It was pretty clear that my former doc resented my for being in the small set of people who have neuro- reactions to the drug. And if I hadn't realized something was up and remained on the drugs another couple of weeks, I probably would have tried to off myself, with unpleasant consequences whether I succeeded or failed.
As you can imagine, I have strong feelings about this.
A close relative of mine is exhibiting Parkinson like symptoms which I believe is from long term use of lipitor (statin). Parkinson’s does not run anywhere in the family, not even in the far extended family. I did some Google searches and it looks like a major investigation is underway to determine if there is a link between statins and Parkinson’s Disease.
The fact that statin drugs are two-edged swords is known to few. It is no wonder doctors are confused about this class of drugs.
When a statin reduces cholesterol, it is, at the same time, reducing synthesis of CoQ10, dolichols, selenoproteins, Rho, glutathione and normal phosphorylation by a similar amount. This, I believe, is the cause of the thousands of side effect reports largely unknown to the medical community.
for more info
<It was pretty clear that my former doc resented my for being in the small set of people who have neuro- reactions to the drug.
I’ve had that feeling too. I was put on a statin maybe 6 years ago. I’m a Type II diabetic and as soon as I went on the drug, my blood glucose shot up to the 400’s and stayed there. I took myself off and the doc tried another statin. This time, the bgs went to about 250. I tried to tell her that my mother can’t take statins, having had the same result. The doc kept telling me there’s no reason diabetics can’t take, indeed, they should all be taking, statins. Apparently my family history, weird as it may be, didn’t mean anything. It was only after the 2nd statin that the doc thought I might know what the eff I was talking about and changed my drugs.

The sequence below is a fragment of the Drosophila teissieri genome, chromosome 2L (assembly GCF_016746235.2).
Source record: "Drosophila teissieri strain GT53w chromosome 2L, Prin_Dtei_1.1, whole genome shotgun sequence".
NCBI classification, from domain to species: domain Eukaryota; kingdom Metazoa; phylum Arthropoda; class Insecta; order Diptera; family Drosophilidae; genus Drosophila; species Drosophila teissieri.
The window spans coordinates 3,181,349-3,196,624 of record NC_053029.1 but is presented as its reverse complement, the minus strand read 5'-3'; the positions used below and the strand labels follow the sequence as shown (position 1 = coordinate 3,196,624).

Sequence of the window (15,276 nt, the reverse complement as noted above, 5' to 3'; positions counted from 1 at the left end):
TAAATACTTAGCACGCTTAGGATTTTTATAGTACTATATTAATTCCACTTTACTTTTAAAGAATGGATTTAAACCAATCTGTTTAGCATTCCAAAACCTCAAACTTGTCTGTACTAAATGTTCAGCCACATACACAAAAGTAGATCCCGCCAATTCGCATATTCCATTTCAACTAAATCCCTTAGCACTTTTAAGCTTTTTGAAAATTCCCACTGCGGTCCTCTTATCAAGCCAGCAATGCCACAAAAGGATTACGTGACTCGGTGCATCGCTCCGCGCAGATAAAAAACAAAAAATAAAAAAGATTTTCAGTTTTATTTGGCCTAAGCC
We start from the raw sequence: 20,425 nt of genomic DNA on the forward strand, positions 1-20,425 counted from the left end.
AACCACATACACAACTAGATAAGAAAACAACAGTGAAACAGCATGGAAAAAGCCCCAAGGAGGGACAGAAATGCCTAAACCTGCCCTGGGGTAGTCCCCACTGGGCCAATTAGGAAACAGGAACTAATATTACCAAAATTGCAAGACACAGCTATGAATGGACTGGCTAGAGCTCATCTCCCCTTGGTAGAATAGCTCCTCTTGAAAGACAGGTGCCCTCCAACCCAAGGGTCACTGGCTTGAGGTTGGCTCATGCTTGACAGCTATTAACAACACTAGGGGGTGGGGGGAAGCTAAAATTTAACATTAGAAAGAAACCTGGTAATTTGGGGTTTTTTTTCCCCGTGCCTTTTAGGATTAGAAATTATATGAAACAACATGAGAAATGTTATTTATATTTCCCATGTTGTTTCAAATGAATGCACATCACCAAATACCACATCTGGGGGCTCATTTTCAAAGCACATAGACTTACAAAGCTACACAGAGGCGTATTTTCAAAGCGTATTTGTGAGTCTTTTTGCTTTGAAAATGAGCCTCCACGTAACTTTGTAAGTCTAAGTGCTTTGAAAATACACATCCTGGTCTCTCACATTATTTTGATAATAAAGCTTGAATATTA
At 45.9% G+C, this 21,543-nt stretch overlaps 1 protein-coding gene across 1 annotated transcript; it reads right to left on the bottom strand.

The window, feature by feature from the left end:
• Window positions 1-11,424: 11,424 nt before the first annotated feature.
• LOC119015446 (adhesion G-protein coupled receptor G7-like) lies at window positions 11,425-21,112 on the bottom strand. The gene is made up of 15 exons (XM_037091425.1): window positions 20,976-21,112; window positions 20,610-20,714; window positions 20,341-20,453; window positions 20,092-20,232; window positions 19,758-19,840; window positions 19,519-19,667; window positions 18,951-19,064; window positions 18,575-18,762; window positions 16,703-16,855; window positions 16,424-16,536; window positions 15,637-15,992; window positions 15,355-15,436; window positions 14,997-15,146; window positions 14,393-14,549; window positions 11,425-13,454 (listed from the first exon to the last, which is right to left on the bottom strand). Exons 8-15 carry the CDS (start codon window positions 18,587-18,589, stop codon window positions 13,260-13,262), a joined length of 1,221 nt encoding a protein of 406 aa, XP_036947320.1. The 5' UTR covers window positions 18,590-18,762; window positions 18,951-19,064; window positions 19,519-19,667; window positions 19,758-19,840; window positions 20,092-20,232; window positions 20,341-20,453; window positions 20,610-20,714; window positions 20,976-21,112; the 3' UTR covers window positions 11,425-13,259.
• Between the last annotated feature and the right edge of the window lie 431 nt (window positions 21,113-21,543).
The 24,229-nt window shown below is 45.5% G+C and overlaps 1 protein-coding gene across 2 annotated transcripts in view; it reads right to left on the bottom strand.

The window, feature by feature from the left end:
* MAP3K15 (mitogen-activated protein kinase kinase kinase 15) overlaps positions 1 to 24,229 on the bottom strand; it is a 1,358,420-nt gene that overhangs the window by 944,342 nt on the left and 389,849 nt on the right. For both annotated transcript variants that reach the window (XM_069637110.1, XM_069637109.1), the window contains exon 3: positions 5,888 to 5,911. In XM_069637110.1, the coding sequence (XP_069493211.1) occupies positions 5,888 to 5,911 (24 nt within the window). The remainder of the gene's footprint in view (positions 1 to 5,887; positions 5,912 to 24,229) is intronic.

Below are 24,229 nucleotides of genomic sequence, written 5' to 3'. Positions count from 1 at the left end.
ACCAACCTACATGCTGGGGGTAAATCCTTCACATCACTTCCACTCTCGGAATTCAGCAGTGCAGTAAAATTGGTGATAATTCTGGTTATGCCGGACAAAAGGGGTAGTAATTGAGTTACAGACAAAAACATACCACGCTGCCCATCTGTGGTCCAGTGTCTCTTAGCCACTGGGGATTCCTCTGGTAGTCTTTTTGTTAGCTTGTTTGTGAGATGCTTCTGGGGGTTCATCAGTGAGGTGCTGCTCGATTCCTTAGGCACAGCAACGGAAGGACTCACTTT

I went off the cholesterol drugs when I went vegan. Everything is fine now and I don’t have to worry about side effects from 20+ years of using these powerful drugs.
Thanks for the link. I will check it out. I am really interested in this because it’s affecting me on a personal/family level.
I have low BP and have always had, but my Dr. says my high Cholesterol is genetic and has been pushing me forever to take the Statins. I have steadfastly refused. I have tried all of the promised natural methods to lower it to no avail. Finally, common sense tells me that if it is genetic then I got it from my forebears. My mother, father, both grandmothers, both grandfathers, and greatgrandmothers all lived past 90 without considerable problems. I should worry? I’m healthy, hardly ever catch colds, am hyperactive and still working at 76. I’ll pass on the drugs.
Sounds like a case of old age to me. I’ve seen what statins do to people and will happily take my chances with old age...